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Chapter 6 : Physiological Processes: Enzymes, Emulsification, Uptake, and Chemotaxis

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Abstract:

This chapter focuses on single-enzyme-catalyzed biodegradation reactions and other physiological processes that microbes use to compete successfully for scarce nutritional resources in soil and water. It is likely that a lot of reactions that fall under the general heading of biodegradation are fortuitous. There are numerous examples of this with insects or fungi that biosynthesize broad-specificity enzymes, such as cytochrome P450 monooxygenases, for detoxifying biological toxins. For example, plant-pathogenic fungi are sometimes warded off with toxic chemicals manufactured in the leaves of the plant being attacked. Fungal cytochrome P450 monooxygenases oxidize an enormous array of compounds, some of which are unlikely to prove toxic, and thus these reactions may well fall into the fortuitous category. Catabolic enzymes are so useful in large part because many have been found. In fact, catabolic enzymes may be the major group of enzymes catalyzing unique reactions found on the Earth. Additionally, there are the known catabolic enzymes which catabolize industrial chemicals. The role of biosurfactants in microbial metabolism has been investigated primarily with petroleum or with purified alkanes. Surfactants are compounds which are amphipathic; that is, they contain hydrophilic and hydrophobic chemical groups linked together in the same molecule. People use surfactants as soaps and detergents and as emulsifying agents in food. The sensing of chemical compounds starts with binding at the cell membrane to a methyl-accepting chemotaxis protein (MCP). The extracellular sensing is transmitted through the MCP, which spans the membrane, to its cytoplasmic domain.

Citation: Wackett L, Hershberger C. 2001. Physiological Processes: Enzymes, Emulsification, Uptake, and Chemotaxis, p 95-113. In Biocatalysis and Biodegration. ASM Press, Washington, DC. doi: 10.1128/9781555818036.ch6

Key Concept Ranking

Amide Bond Formation
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Polycyclic Aromatic Hydrocarbons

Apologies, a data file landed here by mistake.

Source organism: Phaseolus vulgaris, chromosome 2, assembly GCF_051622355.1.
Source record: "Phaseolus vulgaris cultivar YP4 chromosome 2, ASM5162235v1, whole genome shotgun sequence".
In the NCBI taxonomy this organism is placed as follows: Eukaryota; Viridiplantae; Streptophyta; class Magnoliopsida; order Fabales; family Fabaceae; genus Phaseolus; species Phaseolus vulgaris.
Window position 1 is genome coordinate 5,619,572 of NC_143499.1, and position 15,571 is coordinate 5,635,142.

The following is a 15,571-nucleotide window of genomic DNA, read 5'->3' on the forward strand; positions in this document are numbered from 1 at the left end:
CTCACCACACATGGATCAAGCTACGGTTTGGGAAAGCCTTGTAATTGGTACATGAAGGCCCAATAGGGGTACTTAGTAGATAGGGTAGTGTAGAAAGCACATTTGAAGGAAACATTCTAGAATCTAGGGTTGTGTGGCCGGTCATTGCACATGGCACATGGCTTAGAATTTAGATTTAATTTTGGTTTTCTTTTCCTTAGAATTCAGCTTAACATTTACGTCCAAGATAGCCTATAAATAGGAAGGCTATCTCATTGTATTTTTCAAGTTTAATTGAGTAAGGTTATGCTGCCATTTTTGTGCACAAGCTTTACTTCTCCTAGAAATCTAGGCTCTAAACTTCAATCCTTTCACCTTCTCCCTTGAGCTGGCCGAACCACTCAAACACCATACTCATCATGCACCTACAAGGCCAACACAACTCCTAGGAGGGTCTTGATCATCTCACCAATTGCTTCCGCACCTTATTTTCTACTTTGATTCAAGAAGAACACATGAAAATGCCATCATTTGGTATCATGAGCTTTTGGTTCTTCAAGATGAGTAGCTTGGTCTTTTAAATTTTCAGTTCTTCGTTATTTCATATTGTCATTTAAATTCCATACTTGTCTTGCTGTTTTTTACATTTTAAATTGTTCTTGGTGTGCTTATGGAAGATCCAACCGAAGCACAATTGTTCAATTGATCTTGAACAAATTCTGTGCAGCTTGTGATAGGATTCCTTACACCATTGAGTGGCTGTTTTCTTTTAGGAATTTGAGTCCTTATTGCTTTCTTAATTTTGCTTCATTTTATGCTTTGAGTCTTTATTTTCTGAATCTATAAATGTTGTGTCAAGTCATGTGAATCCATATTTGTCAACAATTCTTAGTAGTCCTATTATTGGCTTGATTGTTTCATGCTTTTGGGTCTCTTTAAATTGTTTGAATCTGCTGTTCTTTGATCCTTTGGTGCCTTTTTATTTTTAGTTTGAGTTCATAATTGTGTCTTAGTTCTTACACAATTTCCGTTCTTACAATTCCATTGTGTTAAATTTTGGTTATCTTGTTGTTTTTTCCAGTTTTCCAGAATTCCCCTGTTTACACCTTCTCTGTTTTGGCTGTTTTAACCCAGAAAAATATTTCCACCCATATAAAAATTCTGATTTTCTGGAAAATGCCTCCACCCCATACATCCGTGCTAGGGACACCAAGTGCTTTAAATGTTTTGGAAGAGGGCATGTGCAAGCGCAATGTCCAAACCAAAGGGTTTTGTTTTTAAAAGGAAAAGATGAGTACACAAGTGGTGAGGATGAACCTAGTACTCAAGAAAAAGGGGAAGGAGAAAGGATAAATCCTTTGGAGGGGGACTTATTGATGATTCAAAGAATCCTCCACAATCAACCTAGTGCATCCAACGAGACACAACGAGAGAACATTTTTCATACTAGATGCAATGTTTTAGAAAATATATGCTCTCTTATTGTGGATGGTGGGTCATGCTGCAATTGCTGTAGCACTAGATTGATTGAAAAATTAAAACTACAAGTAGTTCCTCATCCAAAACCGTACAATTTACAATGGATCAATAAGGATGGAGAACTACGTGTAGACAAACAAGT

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Cell Wall Components
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Figures

Image of Figure 6.1
Figure 6.1

Metabolism of alkylbenzenes showing the commonality in processing reactions with release of correspondingly larger organic acids with larger alkyl side chains.

Citation: Wackett L, Hershberger C. 2001. Physiological Processes: Enzymes, Emulsification, Uptake, and Chemotaxis, p 95-113. In Biocatalysis and Biodegration. ASM Press, Washington, DC. doi: 10.1128/9781555818036.ch6
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Image of Figure 6.2
Figure 6.2

Space-filling model of the active site of naphthalene dioxygenase from The redox active groups, the iron-sulfur cluster and the mononuclear- iron center, are shown in green. (Courtesy of R. E. Parales and D. T. Gibson.)

Citation: Wackett L, Hershberger C. 2001. Physiological Processes: Enzymes, Emulsification, Uptake, and Chemotaxis, p 95-113. In Biocatalysis and Biodegration. ASM Press, Washington, DC. doi: 10.1128/9781555818036.ch6
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Image of Figure 6.3
Figure 6.3

Permeation rates across a lipid membrane bilayer by different compounds. Those compounds further to the right transfer across a membrane correspondingly faster.

Citation: Wackett L, Hershberger C. 2001. Physiological Processes: Enzymes, Emulsification, Uptake, and Chemotaxis, p 95-113. In Biocatalysis and Biodegration. ASM Press, Washington, DC. doi: 10.1128/9781555818036.ch6
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Image of Figure 6.4
Figure 6.4

Stereo view of bacterial cells adhering to an oil droplet. (From reference with permission.)

Citation: Wackett L, Hershberger C. 2001. Physiological Processes: Enzymes, Emulsification, Uptake, and Chemotaxis, p 95-113. In Biocatalysis and Biodegration. ASM Press, Washington, DC. doi: 10.1128/9781555818036.ch6
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Image of Figure 6.5
Figure 6.5

Bacterial sensing and chemotaxis (top) are comparable to the human sense of smell (bottom)

Citation: Wackett L, Hershberger C. 2001. Physiological Processes: Enzymes, Emulsification, Uptake, and Chemotaxis, p 95-113. In Biocatalysis and Biodegration. ASM Press, Washington, DC. doi: 10.1128/9781555818036.ch6
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Tables

Generic image for table
Table 6.1

EC major divisions and distribution of enzymes in the UM-BBD as of 1 September 1999

Citation: Wackett L, Hershberger C. 2001. Physiological Processes: Enzymes, Emulsification, Uptake, and Chemotaxis, p 95-113. In Biocatalysis and Biodegration. ASM Press, Washington, DC. doi: 10.1128/9781555818036.ch6
Generic image for table
Table 6.2

Reactions catalyzed by naphthalene 1,2-dioxygenase

Citation: Wackett L, Hershberger C. 2001. Physiological Processes: Enzymes, Emulsification, Uptake, and Chemotaxis, p 95-113. In Biocatalysis and Biodegration. ASM Press, Washington, DC. doi: 10.1128/9781555818036.ch6
Generic image for table
Table 6.3

Examples of biosurfactant-producing microbes

Citation: Wackett L, Hershberger C. 2001. Physiological Processes: Enzymes, Emulsification, Uptake, and Chemotaxis, p 95-113. In Biocatalysis and Biodegration. ASM Press, Washington, DC. doi: 10.1128/9781555818036.ch6

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